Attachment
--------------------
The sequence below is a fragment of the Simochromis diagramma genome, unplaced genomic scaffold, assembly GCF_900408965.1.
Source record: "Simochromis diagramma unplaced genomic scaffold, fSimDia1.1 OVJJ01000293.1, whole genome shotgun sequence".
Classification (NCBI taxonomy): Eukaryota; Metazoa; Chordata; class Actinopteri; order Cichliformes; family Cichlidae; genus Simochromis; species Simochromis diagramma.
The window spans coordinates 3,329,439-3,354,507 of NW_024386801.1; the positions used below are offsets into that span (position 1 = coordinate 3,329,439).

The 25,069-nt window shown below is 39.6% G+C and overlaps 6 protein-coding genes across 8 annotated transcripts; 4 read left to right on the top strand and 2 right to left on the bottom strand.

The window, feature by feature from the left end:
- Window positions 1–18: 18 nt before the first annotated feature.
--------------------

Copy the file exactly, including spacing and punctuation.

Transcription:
The sequence below is a fragment of the Simochromis diagramma genome, unplaced genomic scaffold, assembly GCF_900408965.1.
Source record: "Simochromis diagramma unplaced genomic scaffold, fSimDia1.1 OVJJ01000293.1, whole genome shotgun sequence".
Classification (NCBI taxonomy): Eukaryota; Metazoa; Chordata; class Actinopteri; order Cichliformes; family Cichlidae; genus Simochromis; species Simochromis diagramma.
The window spans coordinates 3,329,439-3,354,507 of NW_024386801.1; the positions used below are offsets into that span (position 1 = coordinate 3,329,439).

The 25,069-nt window shown below is 39.6% G+C and overlaps 6 protein-coding genes across 8 annotated transcripts; 4 read left to right on the top strand and 2 right to left on the bottom strand.

The window, feature by feature from the left end:
- Window positions 1–18: 18 nt before the first annotated feature.